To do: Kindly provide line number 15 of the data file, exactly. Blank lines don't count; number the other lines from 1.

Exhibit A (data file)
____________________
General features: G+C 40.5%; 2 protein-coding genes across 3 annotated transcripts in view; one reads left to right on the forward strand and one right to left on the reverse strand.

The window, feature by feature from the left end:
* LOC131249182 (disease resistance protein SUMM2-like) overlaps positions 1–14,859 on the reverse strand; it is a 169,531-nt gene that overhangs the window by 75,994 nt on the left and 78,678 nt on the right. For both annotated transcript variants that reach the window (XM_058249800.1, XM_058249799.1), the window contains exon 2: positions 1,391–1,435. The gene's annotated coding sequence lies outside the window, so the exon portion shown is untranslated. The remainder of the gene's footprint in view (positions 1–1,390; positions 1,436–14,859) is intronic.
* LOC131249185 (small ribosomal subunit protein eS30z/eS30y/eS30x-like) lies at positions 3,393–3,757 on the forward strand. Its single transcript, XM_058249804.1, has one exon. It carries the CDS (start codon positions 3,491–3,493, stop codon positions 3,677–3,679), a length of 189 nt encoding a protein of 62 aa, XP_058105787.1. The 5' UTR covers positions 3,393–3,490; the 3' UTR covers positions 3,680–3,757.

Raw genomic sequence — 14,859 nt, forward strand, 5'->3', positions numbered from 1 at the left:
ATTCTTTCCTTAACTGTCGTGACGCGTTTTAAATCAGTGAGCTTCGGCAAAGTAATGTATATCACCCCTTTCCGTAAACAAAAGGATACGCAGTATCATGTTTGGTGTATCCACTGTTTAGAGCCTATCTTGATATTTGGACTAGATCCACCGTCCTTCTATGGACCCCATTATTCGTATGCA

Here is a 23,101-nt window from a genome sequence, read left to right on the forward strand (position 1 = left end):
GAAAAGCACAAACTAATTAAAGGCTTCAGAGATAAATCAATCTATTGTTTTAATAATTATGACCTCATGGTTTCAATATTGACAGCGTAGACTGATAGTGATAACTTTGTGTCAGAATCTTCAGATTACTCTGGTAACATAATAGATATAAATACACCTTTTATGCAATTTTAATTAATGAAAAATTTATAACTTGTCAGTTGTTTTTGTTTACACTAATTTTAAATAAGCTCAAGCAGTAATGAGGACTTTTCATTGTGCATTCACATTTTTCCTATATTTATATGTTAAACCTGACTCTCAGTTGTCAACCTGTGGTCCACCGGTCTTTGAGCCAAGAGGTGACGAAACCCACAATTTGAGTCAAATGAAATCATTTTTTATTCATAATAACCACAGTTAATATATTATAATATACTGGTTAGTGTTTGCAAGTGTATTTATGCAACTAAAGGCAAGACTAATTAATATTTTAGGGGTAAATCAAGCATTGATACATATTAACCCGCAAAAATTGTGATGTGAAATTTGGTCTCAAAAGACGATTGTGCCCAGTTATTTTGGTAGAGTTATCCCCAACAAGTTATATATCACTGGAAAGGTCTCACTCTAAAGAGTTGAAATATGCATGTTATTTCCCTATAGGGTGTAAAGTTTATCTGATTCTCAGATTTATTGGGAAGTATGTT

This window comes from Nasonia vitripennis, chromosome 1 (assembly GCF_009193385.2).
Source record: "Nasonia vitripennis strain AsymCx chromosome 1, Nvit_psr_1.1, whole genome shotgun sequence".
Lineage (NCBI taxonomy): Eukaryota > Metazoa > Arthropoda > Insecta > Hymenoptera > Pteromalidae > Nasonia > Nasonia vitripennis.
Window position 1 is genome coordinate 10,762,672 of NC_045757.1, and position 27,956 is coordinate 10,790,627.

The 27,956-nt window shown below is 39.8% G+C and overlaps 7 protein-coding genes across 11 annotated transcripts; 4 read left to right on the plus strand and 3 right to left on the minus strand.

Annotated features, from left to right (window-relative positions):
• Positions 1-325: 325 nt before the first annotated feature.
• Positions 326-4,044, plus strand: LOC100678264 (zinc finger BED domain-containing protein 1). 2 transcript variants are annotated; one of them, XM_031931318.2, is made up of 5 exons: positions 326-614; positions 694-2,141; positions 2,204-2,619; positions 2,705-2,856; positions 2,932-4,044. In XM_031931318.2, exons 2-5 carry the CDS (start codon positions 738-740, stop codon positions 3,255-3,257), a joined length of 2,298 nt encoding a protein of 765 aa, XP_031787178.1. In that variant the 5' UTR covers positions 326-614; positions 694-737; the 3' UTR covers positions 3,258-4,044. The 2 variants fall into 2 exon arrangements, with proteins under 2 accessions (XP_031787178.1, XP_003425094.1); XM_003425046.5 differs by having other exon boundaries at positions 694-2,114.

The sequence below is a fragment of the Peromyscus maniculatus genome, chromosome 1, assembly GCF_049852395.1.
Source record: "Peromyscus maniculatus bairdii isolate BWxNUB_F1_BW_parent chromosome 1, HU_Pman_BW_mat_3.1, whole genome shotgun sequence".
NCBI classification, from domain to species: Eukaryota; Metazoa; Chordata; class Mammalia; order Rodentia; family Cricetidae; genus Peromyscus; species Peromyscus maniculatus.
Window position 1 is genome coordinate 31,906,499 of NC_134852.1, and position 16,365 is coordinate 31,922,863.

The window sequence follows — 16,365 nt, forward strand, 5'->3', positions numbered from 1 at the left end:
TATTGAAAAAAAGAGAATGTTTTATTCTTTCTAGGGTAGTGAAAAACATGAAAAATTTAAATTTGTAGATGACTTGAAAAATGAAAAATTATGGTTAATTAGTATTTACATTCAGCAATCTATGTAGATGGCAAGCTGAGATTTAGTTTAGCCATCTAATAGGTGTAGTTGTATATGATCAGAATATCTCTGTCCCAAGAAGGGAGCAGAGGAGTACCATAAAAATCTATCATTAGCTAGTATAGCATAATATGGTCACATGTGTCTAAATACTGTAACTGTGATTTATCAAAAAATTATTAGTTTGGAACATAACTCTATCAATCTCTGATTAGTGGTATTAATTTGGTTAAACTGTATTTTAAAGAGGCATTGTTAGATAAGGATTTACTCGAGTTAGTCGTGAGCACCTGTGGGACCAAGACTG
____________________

• Positions 1-325: 325 nt before the first annotated feature.